Injecting CO2 into concrete as it hardens is helping slash its towering toll on the climate
Concrete is a conundrum. It’s the world’s most heavily consumed manmade material, with nearly three tonnes used per person, every year. Yet for the climate, baking limestone into cement does more harm than practically any other industrial process.
To help cut cement’s supersized carbon footprint, Halifax, Nova Scotia-based startup CarbonCure Technologies is tinkering with the age-old recipe for how cement cures into concrete, its final rock-like form. The company’s answer: carbonated cement.
“Every day millions of tonnes of concrete is produced globally,” says Robert Niven, chief executive and founder. “Every tonne is a lost opportunity to sequester carbon dioxide.”
Devising greener concrete is no easy task, in part because the recipe is deceptively simple and has proven to be such a remarkably good building material for so long.
It is, quite literally, the stuff from which civilization has been built. Today’s cement traces back to formulations first used 7,000 years ago. Some Roman-era structures, such as the domed Pantheon, are as sturdy today as when they were erected two millennia ago.
Today’s megastructures are likewise possible only because of concrete’s peculiar mix of performance and affordability, from the biggest dams to our tallest towers.
The problem? The manufacturing of cement emits 5 per cent of the world’s greenhouse gases, on par with about half of all emissions from car, truck and other road transport. Among industrial sources of CO2, the industry trails only the much larger petrochemicals sector.
Making cement emits roughly equal shares of CO2 at two stages: first, from the fuel used to heat a mix of limestone and traces of other minerals to 1,450 degrees Celsius; and second, from the resulting chemical reaction, where limestone breaks down into lime, giving up nearly half its mass as CO2.
Unless better recipes are devised, emissions will keep growing. A building binge across the developing world is expected to more than double global cement production this decade, according to the Carbon War Room, a London-based think tank.
CarbonCure is tackling that problem by focusing on how cement cures into concrete. The company’s proprietary process injects anthropogenic CO2 – captured from big industrial sources such as natural gas reformers – into the mix as concrete is being formed into an array of masonry products, including blocks and pavers.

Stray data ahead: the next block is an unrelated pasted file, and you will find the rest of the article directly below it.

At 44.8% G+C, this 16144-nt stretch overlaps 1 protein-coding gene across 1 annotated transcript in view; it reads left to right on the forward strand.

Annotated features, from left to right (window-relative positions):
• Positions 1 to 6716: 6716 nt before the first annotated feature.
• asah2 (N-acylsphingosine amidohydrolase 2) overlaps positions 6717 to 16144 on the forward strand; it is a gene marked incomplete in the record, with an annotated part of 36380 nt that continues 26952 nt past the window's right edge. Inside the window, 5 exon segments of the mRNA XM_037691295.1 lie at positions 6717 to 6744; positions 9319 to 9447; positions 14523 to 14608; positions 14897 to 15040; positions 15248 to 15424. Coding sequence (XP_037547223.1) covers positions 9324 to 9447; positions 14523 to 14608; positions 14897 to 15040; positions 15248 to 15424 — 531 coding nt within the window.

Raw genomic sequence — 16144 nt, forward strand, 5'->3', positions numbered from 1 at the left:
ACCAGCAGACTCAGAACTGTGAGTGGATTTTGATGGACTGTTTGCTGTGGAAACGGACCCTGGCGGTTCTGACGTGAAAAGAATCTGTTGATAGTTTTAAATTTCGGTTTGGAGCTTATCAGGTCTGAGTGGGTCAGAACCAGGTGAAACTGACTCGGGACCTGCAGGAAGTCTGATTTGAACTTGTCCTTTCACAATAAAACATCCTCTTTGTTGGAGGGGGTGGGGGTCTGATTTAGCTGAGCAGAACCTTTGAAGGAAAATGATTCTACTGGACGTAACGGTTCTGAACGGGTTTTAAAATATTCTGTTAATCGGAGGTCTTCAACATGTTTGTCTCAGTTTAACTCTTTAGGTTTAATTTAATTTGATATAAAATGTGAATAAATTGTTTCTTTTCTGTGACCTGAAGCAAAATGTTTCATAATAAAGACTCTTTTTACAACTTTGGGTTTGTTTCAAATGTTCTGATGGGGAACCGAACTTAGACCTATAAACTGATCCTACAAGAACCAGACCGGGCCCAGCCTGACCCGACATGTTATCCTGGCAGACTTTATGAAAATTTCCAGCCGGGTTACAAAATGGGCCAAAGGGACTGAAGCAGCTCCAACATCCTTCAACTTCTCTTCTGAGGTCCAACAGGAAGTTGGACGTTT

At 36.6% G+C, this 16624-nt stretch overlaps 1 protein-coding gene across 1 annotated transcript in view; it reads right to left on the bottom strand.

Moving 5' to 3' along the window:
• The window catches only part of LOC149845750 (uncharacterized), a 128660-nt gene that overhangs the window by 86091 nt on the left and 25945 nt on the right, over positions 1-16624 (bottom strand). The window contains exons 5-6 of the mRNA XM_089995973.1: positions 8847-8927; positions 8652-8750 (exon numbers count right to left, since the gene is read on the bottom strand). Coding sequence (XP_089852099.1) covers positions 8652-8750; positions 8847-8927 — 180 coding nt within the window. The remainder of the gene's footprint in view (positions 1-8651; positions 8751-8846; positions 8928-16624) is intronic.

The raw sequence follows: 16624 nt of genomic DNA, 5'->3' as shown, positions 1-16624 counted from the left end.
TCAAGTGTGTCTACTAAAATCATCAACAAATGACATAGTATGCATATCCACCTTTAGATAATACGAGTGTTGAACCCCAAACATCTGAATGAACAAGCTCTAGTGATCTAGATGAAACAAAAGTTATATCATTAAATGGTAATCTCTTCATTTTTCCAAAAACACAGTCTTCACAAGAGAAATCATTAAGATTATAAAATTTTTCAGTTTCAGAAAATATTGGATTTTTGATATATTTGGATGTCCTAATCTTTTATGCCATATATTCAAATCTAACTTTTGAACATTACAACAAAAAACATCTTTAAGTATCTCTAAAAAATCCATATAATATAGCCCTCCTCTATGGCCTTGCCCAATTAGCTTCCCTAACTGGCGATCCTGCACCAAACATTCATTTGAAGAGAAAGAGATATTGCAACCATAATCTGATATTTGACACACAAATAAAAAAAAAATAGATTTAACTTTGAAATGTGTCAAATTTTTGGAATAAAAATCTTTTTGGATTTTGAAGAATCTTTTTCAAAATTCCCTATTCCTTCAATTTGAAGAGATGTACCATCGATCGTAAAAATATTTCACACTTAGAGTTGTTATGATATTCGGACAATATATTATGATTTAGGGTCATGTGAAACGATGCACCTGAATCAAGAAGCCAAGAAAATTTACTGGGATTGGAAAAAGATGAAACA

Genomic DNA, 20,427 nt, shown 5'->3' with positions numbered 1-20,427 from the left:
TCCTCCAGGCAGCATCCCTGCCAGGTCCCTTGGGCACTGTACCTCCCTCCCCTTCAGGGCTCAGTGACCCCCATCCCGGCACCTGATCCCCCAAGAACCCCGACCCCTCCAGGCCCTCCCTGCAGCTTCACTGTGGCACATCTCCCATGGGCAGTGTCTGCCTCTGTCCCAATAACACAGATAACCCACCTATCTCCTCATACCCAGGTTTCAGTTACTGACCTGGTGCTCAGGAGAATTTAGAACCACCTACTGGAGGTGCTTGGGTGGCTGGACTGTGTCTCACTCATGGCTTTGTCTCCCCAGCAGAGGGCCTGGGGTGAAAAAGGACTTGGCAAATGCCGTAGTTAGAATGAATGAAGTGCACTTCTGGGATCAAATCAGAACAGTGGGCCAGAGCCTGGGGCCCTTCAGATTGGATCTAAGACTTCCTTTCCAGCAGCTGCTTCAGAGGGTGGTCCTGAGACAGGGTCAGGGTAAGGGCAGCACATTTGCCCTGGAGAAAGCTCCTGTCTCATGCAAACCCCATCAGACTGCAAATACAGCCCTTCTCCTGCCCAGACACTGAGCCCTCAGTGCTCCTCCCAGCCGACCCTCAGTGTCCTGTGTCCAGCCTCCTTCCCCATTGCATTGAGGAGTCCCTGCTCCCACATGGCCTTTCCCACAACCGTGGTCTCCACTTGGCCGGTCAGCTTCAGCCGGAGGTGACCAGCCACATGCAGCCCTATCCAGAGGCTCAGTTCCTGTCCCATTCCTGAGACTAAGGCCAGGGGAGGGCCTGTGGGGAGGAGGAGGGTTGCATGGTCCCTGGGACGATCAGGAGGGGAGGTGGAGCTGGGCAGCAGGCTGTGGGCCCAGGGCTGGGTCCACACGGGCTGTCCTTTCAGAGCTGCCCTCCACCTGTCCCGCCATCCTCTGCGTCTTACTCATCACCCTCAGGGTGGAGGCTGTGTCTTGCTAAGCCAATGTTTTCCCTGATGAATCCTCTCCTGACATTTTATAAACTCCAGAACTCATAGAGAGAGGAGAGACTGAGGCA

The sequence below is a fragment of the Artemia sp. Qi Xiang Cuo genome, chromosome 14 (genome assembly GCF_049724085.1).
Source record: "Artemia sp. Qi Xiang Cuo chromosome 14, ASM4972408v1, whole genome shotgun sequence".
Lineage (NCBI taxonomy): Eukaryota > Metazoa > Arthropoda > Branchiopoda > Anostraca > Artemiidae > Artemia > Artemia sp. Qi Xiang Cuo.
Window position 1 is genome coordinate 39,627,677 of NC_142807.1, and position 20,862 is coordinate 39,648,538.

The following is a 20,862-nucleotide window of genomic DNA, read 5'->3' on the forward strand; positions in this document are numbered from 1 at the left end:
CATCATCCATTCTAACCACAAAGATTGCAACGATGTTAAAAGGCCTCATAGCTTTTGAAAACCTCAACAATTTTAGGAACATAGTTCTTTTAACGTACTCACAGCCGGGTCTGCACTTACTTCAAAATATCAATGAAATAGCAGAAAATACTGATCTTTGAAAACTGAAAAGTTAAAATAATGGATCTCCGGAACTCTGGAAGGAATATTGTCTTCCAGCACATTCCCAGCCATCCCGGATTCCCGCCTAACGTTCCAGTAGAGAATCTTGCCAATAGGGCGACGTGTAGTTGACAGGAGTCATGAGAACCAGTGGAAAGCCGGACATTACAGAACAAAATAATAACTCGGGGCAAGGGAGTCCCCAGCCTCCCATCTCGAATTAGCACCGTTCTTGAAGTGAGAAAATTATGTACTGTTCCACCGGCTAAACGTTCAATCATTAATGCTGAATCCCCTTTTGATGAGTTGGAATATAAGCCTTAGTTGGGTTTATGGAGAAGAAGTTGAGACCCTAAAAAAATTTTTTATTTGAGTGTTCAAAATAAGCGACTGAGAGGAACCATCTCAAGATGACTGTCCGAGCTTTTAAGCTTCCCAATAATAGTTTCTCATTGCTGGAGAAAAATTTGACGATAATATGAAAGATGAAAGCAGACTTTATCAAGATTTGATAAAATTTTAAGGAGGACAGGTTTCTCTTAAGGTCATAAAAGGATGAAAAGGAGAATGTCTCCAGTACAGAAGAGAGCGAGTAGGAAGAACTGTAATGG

As the CO2 percolates through the mix, it triggers a chemical reaction, remaking microscopic bits of limestone in the concrete matrix, permanently locking the gas into a rock-like structure. The resulting concrete block is not only greener; it turns out stronger than the standard stuff.
The carbon savings can stack up quickly. As a rule of thumb, every standard concrete block made using CarbonCure’s recipe sequesters around 30 grams of CO2. Thus, some 3,000 of them can lock up as much CO2 as a mature tree does in a single year.
The first U.S. structure to be built with CarbonCure’s green blocks was completed at the University of California, Davis in the spring. Exterior walls of the Jess S. Jackson Sustainable Winery Building, a one-storey, 8,500-square-foot research facility, were built with more than 2,500 specially manufactured blocks made by Basalite Concrete Products, based in Dixon, California. The result, says Niven, is the lowest-carbon concrete-block wall ever built in the U.S.
CarbonCure is currently working with four partners in North America that are producing its low-carbon blocks, pavers and other masonry products. Atlas Block, a major Canadian concrete manufacturer, is in negotiation to supply the low-carbon blocks for several sports complexes being built for the 2015 Pan Am Games in Toronto. “This is easily the most exciting technological improvement I’ve seen in years,” says Atlas chief executive Don Gordon.
Another dozen partners are in the pipeline, says Niven. In time, he hopes to expand the company’s reach to China – where more than half of the world’s concrete is currently being produced – and other global markets.
He also hopes to see CarbonCure move beyond masonry to apply its process to larger precast structures and ready-mix, the wet slurry of concrete and aggregate delivered in big mixing trucks.
Given that roughly 12 billion tonnes of concrete is produced every year around the world, if CarbonCure can adapt its technology to all concrete types, “the potential to reduce carbon is huge,” Niven says.
Indeed, green efforts are advancing in other aspects of concrete production. Industrial waste, such as fly ash or slag, offers a low-carbon alternative to cement. And major manufacturers such as Lafarge and Holcim are using more low-carbon or carbon-neutral fuels, such as biomass, to replace fossil fuels used in cement kilns.
Taken together, these green steps suggest that concrete could someday be “carbon neutral, or even carbon negative,” says Niven.
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